I have to chuckle at this. I have three different sources which all disagree on what the mean of the negative binomial distribution is:
ACTEX Flash Card: E[X] = rp / q
Wikipedia article: E[X] = rq / p
Digital Actuarial Resources Study Manual: E[X] = r / p
I also own a copy of Actuarial Mathematics, published by the SOA, which ought to be more authoritative than any of the three sources above, and they say agree with Wikipedia: E[X] = rq / p.
So that ought to settle it, but I am left wondering if the differences might be because there is more than one version of the negative binomial distribution (much as there is more than one version of the geometric distribution: the regular and the "shifted").
Are these discrepancies due to typos only?
Or are there various negative binomials out there?
Or do some people use a mean that is shifted by 1?
John Strong (firstname.lastname@example.org)
Last edited by pluviosilla; August 2nd 2008 at 10:08 AM.
Reason: algebra error
Check out this EXAMPLE from the DAR Study Manual. It is interesting, because the DAR formula for the mean seems to work and the SOA / Wiki formula does not!! This convinces me that I have misunderstood the notation of these formulas.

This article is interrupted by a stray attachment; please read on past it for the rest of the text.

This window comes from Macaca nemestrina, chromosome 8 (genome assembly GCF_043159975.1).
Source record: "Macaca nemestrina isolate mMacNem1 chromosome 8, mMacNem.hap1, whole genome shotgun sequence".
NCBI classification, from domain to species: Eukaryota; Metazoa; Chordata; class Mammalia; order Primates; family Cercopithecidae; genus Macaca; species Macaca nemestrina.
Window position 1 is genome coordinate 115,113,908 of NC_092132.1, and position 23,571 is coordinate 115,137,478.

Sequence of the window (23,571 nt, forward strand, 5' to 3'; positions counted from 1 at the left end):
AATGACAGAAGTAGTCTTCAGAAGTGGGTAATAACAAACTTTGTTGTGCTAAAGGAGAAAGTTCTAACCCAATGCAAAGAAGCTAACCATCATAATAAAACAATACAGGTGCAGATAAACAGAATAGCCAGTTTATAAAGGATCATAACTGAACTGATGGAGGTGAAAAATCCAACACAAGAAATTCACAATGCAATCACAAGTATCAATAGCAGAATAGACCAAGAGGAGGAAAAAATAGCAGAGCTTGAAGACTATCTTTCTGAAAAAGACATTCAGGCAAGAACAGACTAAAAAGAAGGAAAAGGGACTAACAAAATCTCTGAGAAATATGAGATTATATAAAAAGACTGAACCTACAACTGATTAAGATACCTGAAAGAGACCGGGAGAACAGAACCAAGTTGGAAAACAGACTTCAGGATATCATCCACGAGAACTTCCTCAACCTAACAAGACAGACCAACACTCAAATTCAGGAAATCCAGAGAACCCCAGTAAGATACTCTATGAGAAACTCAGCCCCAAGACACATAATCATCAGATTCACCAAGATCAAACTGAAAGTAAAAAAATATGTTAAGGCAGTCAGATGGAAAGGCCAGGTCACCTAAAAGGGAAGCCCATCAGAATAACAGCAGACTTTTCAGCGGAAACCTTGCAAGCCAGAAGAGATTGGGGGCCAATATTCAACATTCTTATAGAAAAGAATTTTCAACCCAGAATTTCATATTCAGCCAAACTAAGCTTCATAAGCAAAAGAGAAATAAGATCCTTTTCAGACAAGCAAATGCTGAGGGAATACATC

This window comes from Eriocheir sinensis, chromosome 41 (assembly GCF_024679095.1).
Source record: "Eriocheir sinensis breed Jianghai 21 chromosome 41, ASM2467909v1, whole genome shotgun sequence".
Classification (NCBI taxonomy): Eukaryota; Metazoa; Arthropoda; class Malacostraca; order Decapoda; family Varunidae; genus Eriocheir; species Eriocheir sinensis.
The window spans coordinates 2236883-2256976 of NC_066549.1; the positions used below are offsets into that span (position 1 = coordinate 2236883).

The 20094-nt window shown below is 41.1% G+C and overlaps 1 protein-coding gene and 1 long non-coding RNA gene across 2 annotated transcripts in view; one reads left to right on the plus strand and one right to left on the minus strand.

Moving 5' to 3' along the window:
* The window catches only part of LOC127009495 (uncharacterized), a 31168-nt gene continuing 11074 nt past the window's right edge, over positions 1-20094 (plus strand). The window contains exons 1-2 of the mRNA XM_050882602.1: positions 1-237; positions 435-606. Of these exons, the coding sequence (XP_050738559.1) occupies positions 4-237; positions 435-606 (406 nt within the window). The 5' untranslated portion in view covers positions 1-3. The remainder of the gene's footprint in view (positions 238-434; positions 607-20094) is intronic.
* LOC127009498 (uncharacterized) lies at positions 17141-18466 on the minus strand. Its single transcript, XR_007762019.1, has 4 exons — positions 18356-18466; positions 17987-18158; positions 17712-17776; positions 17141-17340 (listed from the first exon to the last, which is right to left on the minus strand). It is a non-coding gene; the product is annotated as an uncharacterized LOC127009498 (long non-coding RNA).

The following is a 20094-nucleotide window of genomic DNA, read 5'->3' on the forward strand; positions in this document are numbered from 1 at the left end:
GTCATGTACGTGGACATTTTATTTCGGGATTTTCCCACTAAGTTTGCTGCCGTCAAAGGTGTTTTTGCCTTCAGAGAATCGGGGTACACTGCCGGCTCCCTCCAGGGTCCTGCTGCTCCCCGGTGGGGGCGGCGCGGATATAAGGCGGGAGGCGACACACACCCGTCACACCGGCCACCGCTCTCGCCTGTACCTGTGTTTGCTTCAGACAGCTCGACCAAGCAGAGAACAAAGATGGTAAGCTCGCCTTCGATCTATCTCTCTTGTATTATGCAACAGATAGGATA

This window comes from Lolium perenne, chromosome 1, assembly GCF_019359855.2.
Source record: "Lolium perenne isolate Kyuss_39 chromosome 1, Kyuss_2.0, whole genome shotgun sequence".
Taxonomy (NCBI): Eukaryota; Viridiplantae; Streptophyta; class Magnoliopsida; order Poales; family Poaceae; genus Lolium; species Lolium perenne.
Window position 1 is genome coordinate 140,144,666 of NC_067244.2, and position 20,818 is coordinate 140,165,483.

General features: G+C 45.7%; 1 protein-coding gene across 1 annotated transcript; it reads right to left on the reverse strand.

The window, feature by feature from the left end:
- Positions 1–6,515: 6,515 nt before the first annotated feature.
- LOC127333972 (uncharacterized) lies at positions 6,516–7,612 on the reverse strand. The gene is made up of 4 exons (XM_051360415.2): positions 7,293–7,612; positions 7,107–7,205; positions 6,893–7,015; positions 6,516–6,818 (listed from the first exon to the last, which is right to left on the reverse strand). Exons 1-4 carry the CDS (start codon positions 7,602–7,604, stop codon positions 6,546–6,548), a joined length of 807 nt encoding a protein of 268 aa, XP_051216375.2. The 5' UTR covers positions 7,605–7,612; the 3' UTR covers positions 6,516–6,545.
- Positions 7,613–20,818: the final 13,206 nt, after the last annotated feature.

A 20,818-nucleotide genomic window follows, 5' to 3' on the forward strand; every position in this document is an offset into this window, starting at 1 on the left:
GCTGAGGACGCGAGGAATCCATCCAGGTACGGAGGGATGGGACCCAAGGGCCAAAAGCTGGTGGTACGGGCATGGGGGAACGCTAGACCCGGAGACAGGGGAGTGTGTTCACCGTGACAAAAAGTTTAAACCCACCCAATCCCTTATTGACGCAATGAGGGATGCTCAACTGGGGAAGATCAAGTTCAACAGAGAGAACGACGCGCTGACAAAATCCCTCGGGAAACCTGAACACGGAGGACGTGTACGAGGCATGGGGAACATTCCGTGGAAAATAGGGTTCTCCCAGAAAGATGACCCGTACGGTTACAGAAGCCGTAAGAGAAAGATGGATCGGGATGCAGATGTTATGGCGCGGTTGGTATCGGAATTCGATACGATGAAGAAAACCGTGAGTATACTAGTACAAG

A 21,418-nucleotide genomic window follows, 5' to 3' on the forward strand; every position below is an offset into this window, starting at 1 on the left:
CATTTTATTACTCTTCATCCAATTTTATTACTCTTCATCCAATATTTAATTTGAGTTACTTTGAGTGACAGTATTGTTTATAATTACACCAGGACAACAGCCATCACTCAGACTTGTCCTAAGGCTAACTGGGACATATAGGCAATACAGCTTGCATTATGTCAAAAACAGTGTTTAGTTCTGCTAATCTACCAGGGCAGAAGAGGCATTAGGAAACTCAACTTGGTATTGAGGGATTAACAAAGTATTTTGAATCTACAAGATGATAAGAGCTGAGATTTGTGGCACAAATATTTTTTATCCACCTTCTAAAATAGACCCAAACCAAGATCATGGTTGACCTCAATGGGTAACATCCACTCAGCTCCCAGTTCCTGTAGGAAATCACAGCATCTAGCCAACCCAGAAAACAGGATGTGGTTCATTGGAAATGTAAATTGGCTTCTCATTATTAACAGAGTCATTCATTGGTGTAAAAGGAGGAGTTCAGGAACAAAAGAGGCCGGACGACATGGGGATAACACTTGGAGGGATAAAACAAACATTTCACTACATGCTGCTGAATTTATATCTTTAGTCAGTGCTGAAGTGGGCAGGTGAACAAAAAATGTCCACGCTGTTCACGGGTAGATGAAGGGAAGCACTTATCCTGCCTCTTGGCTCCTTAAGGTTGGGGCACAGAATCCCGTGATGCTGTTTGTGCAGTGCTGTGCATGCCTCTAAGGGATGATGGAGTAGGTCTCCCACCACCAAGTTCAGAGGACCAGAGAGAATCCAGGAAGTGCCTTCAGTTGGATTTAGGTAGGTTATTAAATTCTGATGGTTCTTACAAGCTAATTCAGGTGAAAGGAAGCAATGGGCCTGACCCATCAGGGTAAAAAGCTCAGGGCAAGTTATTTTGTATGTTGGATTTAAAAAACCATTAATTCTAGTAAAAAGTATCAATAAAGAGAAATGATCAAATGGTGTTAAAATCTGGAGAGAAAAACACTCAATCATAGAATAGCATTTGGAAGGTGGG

A football kicker is making practice field goal attempts. The probability of making a field goal is 85%. The kicker will continue making field goal attempts until he makes 3 goals. What is the expected number of kicks required for the player to make 3 field goals?
Using DAR's formula, we get: E[X] = r / p = 3 / 0.85 = 3.5294
This makes perfect sense!!
On the other hand, if we use the formula in Wiki or SOA's Actuarial Mathematics, we get: E[X] = rq / p = 3*(0.15) / (0.85) = 0.529411765
This makes NO sense.
Although there are differences in notation, EVERYONE agrees on the definitions of p (probability of success) and r (number of successes), so all of these formulas for E[X] ought to be the same!
Apparently, most people define the mean of the number of *failures* before r successes, so in the example above, SOA predicts 0.5294 failures and DAR predicts 3.5294 trials to obtain 3 successes. Same difference!
Last edited by Puoya; August 2nd 2008 at 02:35 PM.
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